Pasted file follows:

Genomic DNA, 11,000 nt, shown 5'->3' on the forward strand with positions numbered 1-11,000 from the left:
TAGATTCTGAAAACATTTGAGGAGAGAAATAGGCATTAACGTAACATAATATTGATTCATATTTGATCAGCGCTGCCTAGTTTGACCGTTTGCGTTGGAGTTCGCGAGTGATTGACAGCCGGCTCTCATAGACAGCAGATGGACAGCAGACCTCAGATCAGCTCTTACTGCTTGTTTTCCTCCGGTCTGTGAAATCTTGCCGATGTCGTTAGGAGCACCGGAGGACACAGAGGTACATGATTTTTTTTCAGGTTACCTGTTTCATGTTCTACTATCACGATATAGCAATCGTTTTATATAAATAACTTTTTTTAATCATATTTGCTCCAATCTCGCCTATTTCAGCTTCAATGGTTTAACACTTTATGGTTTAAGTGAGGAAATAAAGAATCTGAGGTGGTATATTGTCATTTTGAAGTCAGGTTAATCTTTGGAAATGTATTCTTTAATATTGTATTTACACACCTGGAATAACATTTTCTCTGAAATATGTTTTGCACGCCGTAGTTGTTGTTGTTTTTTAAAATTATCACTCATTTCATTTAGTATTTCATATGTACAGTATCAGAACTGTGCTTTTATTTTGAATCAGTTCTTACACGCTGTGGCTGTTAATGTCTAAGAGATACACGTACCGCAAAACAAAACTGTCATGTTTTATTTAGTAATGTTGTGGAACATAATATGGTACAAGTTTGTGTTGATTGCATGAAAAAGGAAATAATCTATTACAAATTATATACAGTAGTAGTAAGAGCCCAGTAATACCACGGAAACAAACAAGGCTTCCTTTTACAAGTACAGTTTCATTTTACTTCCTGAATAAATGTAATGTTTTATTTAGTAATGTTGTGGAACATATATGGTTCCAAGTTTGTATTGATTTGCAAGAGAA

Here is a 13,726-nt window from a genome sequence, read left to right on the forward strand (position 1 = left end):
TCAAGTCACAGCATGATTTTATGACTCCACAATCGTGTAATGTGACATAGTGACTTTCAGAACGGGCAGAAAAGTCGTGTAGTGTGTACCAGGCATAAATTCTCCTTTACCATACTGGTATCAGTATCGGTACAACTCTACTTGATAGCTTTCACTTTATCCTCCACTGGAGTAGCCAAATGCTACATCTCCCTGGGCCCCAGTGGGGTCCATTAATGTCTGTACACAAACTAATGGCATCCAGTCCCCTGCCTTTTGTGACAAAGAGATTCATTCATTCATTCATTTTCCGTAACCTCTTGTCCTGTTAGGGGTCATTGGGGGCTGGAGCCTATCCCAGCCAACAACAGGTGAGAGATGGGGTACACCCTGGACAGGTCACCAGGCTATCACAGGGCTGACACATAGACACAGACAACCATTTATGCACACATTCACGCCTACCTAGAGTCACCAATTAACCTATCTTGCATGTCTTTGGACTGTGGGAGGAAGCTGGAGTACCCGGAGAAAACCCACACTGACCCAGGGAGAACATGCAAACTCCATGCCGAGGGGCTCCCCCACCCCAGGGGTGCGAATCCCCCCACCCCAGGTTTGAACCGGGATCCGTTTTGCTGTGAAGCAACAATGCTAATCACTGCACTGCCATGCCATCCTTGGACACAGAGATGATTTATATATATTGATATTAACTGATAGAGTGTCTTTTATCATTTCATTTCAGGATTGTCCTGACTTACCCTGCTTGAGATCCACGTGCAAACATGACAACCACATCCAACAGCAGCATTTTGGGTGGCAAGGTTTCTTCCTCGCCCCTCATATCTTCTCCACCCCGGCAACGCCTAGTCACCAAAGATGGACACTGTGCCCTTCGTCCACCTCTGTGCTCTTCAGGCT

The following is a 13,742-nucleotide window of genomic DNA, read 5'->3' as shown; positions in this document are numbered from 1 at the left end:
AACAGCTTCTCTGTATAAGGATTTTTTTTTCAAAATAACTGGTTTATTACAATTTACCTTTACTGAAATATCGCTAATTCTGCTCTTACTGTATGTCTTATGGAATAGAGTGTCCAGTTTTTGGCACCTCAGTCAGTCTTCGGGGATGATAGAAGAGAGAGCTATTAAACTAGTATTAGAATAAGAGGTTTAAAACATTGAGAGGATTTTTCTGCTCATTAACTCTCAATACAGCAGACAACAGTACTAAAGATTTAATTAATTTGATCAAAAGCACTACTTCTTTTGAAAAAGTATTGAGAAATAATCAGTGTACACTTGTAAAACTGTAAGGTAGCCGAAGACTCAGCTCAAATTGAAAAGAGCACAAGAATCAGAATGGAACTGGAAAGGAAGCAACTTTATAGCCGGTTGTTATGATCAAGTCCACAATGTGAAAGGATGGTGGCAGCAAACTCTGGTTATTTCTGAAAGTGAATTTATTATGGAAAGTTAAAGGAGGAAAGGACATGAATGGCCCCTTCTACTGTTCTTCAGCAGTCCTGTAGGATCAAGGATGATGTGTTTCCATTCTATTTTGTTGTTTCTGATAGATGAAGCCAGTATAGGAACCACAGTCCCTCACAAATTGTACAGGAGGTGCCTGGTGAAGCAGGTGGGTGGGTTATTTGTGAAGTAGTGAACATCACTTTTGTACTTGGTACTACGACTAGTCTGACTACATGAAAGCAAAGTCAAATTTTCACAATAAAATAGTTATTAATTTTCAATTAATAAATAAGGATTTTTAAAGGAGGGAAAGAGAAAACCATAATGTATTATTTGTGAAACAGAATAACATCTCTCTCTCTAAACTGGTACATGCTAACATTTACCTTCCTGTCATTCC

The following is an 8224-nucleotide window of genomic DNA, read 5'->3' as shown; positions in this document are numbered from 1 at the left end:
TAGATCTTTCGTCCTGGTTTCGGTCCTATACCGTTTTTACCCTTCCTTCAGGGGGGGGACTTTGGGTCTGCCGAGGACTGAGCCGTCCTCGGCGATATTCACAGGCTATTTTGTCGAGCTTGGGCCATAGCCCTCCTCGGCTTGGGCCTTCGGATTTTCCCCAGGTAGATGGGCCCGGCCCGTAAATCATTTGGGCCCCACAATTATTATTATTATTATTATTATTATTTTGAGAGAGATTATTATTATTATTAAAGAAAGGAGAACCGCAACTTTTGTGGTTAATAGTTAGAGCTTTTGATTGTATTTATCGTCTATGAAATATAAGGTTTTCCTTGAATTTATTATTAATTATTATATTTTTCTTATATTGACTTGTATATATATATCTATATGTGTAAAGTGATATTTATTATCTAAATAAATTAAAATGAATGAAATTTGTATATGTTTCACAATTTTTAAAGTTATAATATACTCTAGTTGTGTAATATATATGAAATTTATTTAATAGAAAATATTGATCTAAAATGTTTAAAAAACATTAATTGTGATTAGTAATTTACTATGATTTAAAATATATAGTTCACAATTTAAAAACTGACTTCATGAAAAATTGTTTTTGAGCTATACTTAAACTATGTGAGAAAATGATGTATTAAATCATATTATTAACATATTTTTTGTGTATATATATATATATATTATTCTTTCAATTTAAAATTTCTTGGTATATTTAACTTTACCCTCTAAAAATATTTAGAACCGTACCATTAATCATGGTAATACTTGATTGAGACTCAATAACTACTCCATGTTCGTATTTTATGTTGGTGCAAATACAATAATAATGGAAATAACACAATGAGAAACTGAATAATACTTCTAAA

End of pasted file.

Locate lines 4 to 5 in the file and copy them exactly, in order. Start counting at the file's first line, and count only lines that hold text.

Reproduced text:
TCAAGTCACAGCATGATTTTATGACTCCACAATCGTGTAATGTGACATAGTGACTTTCAGAACGGGCAGAAAAGTCGTGTAGTGTGTACCAGGCATAAATTCTCCTTTACCATACTGGTATCAGTATCGGTACAACTCTACTTGATAGCTTTCACTTTATCCTCCACTGGAGTAGCCAAATGCTACATCTCCCTGGGCCCCAGTGGGGTCCATTAATGTCTGTACACAAACTAATGGCATCCAGTCCCCTGCCTTTTGTGACAAAGAGATTCATTCATTCATTCATTTTCCGTAACCTCTTGTCCTGTTAGGGGTCATTGGGGGCTGGAGCCTATCCCAGCCAACAACAGGTGAGAGATGGGGTACACCCTGGACAGGTCACCAGGCTATCACAGGGCTGACACATAGACACAGACAACCATTTATGCACACATTCACGCCTACCTAGAGTCACCAATTAACCTATCTTGCATGTCTTTGGACTGTGGGAGGAAGCTGGAGTACCCGGAGAAAACCCACACTGACCCAGGGAGAACATGCAAACTCCATGCCGAGGGGCTCCCCCACCCCAGGGGTGCGAATCCCCCCACCCCAGGTTTGAACCGGGATCCGTTTTGCTGTGAAGCAACAATGCTAATCACTGCACTGCCATGCCATCCTTGGACACAGAGATGATTTATATATATTGATATTAACTGATAGAGTGTCTTTTATCATTTCATTTCAGGATTGTCCTGACTTACCCTGCTTGAGATCCACGTGCAAACATGACAACCACATCCAACAGCAGCATTTTGGGTGGCAAGGTTTCTTCCTCGCCCCTCATATCTTCTCCACCCCGGCAACGCCTAGTCACCAAAGATGGACACTGTGCCCTTCGTCCACCTCTGTGCTCTTCAGGCT

The following is a 13,742-nucleotide window of genomic DNA, read 5'->3' as shown; positions in this document are numbered from 1 at the left end: